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Open Access Research article

Accelerators/decelerators of achieving universal access to sexual and reproductive health services: a case study of Iranian health system

Nahid Akbari1, Ali Ramezankhani23* and Mehrnoosh Pazargadi23

Author Affiliations

1 Department of Midwifery and Reproductive Health, Nursing and Midwifery School, Shahid Beheshti University of Medical Science, Tehran, Iran

2 Department of Public Health, Shahid Beheshti University of Medical Science, Tehran, Iran

3 Department of Nursing, School of Nursing and Midwifery, Shahid Beheshti University of Medical Science, Tehran, Iran

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BMC Health Services Research 2013, 13:241  doi:10.1186/1472-6963-13-241


The electronic version of this article is the complete one and can be found online at: http://www.biomedcentral.com/1472-6963/13/241


Received:23 July 2012
Accepted:19 June 2013
Published:1 July 2013

© 2013 Akbari et al.; licensee BioMed Central Ltd.

This is an Open Access article distributed under the terms of the Creative Commons Attribution License (http://creativecommons.org/licenses/by/2.0), which permits unrestricted use, distribution, and reproduction in any medium, provided the original work is properly cited.

Abstract

Background

At the 1994 International Conference on Population and Development (ICPD), held in Cairo, the global community agreed to the goal of achieving universal access to sexual and reproductive health (SRH) and rights by 2015. This research explores the accelerators and decelerators of achieving universal access to the sexual and reproductive health targets and accordingly makes some suggestions.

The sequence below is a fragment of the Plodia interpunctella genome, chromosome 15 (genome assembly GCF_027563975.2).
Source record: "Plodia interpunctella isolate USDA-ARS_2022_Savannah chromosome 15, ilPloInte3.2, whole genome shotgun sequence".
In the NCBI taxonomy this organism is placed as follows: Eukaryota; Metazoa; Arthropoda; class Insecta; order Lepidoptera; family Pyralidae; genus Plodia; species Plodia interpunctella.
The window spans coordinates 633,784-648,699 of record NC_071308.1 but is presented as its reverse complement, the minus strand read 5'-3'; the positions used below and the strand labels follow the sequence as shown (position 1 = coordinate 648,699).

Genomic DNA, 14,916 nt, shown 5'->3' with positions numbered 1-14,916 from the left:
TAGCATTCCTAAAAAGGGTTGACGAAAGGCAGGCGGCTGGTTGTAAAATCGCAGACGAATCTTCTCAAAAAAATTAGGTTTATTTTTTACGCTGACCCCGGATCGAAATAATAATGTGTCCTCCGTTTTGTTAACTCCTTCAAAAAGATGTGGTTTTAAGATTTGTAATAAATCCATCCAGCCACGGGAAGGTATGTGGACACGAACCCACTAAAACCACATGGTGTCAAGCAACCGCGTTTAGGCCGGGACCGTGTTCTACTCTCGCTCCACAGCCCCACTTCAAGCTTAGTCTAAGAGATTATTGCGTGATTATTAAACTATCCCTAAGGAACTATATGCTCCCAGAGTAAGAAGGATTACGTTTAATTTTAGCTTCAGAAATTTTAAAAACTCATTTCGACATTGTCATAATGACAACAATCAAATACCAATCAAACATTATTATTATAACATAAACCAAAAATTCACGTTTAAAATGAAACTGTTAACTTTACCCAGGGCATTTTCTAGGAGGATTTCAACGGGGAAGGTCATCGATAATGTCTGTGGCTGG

Method

We have critically reviewed the latest national reports and extracted the background data on each SRH indicator. The key stakeholders, both national and international, were visited and interviewed at two sites. A total of 55 in-depth interviews were conducted with religious leaders, policy-makers, senior managers, senior academics, and health care managers. Six focus-group discussions were also held among health care providers. The study was qualitative in nature.

Results

Obstacles on the road to achieving universal access to SRH can be viewed from two perspectives. One gap exists between current achievements and the targets. The other gap arises due to age, marital status, and residency status. The most recently observed trends in the indicators of the universal access to SRH shows that the achievements in the “unmet need for family planning” have been poor. Unmet need for family planning could directly be translated to unwanted pregnancies and unwanted childbirths; the former calls for sexual education to underserved people, including adolescents; and the latter calls for access to safe abortion. Local religious leaders have not actively attended international goal-setting programs. Therefore, they usually do not presume a positive attitude towards these goals. Such negative attitudes seem to be the most important factors hindering the progress towards universal access to SRH. Lack of international donors to fund for SRH programs is also another barrier. In national levels both state and the society are interactively playing their roles. We have used a cascade model for presenting the barriers at the state levels from the strategic planning to implementation. Social factors are to be considered as a background for other factors at all stages.

Conclusion

Accelerating universal access to SRH requires adequate funding, firm political commitment, creative programming, and the involvement of diverse actors, including faith-based, civil society, and private sector partners.